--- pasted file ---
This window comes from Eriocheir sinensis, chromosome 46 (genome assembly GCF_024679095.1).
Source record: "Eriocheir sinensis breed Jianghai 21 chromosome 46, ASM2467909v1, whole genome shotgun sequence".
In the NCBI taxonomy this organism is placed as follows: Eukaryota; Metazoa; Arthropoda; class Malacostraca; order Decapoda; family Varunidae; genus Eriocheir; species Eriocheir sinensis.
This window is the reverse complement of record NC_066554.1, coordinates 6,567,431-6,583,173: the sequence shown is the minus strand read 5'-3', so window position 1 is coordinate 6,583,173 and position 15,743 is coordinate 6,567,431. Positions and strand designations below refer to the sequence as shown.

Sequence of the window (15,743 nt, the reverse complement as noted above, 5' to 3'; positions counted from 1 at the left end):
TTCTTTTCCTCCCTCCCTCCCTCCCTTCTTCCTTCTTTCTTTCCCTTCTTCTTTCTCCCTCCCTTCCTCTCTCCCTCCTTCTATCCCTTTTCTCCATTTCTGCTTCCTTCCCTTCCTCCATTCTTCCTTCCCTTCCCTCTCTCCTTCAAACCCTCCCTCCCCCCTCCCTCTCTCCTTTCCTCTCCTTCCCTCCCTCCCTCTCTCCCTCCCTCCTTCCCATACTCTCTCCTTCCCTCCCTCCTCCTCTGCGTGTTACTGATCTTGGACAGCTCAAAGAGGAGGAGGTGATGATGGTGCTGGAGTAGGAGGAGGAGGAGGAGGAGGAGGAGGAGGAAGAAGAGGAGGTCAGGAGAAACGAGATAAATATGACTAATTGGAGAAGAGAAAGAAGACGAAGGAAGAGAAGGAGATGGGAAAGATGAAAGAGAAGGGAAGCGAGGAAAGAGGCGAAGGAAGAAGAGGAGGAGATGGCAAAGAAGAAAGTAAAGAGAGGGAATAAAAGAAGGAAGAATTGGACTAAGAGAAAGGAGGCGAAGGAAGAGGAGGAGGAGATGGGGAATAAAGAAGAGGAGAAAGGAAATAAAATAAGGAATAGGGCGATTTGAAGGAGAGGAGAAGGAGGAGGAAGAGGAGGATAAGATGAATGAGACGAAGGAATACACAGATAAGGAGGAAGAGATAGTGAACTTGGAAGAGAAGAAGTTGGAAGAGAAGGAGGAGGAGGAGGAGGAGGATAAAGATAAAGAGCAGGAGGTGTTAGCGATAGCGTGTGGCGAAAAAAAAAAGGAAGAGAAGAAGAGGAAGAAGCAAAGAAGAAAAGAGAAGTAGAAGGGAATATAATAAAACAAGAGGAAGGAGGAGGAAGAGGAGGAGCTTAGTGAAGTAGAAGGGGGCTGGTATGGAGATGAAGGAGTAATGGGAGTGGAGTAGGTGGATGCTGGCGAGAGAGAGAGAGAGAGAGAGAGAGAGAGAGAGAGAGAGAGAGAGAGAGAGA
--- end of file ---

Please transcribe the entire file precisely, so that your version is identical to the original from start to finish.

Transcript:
This window comes from Eriocheir sinensis, chromosome 46 (genome assembly GCF_024679095.1).
Source record: "Eriocheir sinensis breed Jianghai 21 chromosome 46, ASM2467909v1, whole genome shotgun sequence".
In the NCBI taxonomy this organism is placed as follows: Eukaryota; Metazoa; Arthropoda; class Malacostraca; order Decapoda; family Varunidae; genus Eriocheir; species Eriocheir sinensis.
This window is the reverse complement of record NC_066554.1, coordinates 6,567,431-6,583,173: the sequence shown is the minus strand read 5'-3', so window position 1 is coordinate 6,583,173 and position 15,743 is coordinate 6,567,431. Positions and strand designations below refer to the sequence as shown.

Sequence of the window (15,743 nt, the reverse complement as noted above, 5' to 3'; positions counted from 1 at the left end):
TTCTTTTCCTCCCTCCCTCCCTCCCTTCTTCCTTCTTTCTTTCCCTTCTTCTTTCTCCCTCCCTTCCTCTCTCCCTCCTTCTATCCCTTTTCTCCATTTCTGCTTCCTTCCCTTCCTCCATTCTTCCTTCCCTTCCCTCTCTCCTTCAAACCCTCCCTCCCCCCTCCCTCTCTCCTTTCCTCTCCTTCCCTCCCTCCCTCTCTCCCTCCCTCCTTCCCATACTCTCTCCTTCCCTCCCTCCTCCTCTGCGTGTTACTGATCTTGGACAGCTCAAAGAGGAGGAGGTGATGATGGTGCTGGAGTAGGAGGAGGAGGAGGAGGAGGAGGAGGAGGAAGAAGAGGAGGTCAGGAGAAACGAGATAAATATGACTAATTGGAGAAGAGAAAGAAGACGAAGGAAGAGAAGGAGATGGGAAAGATGAAAGAGAAGGGAAGCGAGGAAAGAGGCGAAGGAAGAAGAGGAGGAGATGGCAAAGAAGAAAGTAAAGAGAGGGAATAAAAGAAGGAAGAATTGGACTAAGAGAAAGGAGGCGAAGGAAGAGGAGGAGGAGATGGGGAATAAAGAAGAGGAGAAAGGAAATAAAATAAGGAATAGGGCGATTTGAAGGAGAGGAGAAGGAGGAGGAAGAGGAGGATAAGATGAATGAGACGAAGGAATACACAGATAAGGAGGAAGAGATAGTGAACTTGGAAGAGAAGAAGTTGGAAGAGAAGGAGGAGGAGGAGGAGGAGGATAAAGATAAAGAGCAGGAGGTGTTAGCGATAGCGTGTGGCGAAAAAAAAAAGGAAGAGAAGAAGAGGAAGAAGCAAAGAAGAAAAGAGAAGTAGAAGGGAATATAATAAAACAAGAGGAAGGAGGAGGAAGAGGAGGAGCTTAGTGAAGTAGAAGGGGGCTGGTATGGAGATGAAGGAGTAATGGGAGTGGAGTAGGTGGATGCTGGCGAGAGAGAGAGAGAGAGAGAGAGAGAGAGAGAGAGAGAGAGAGAGAGAGAGA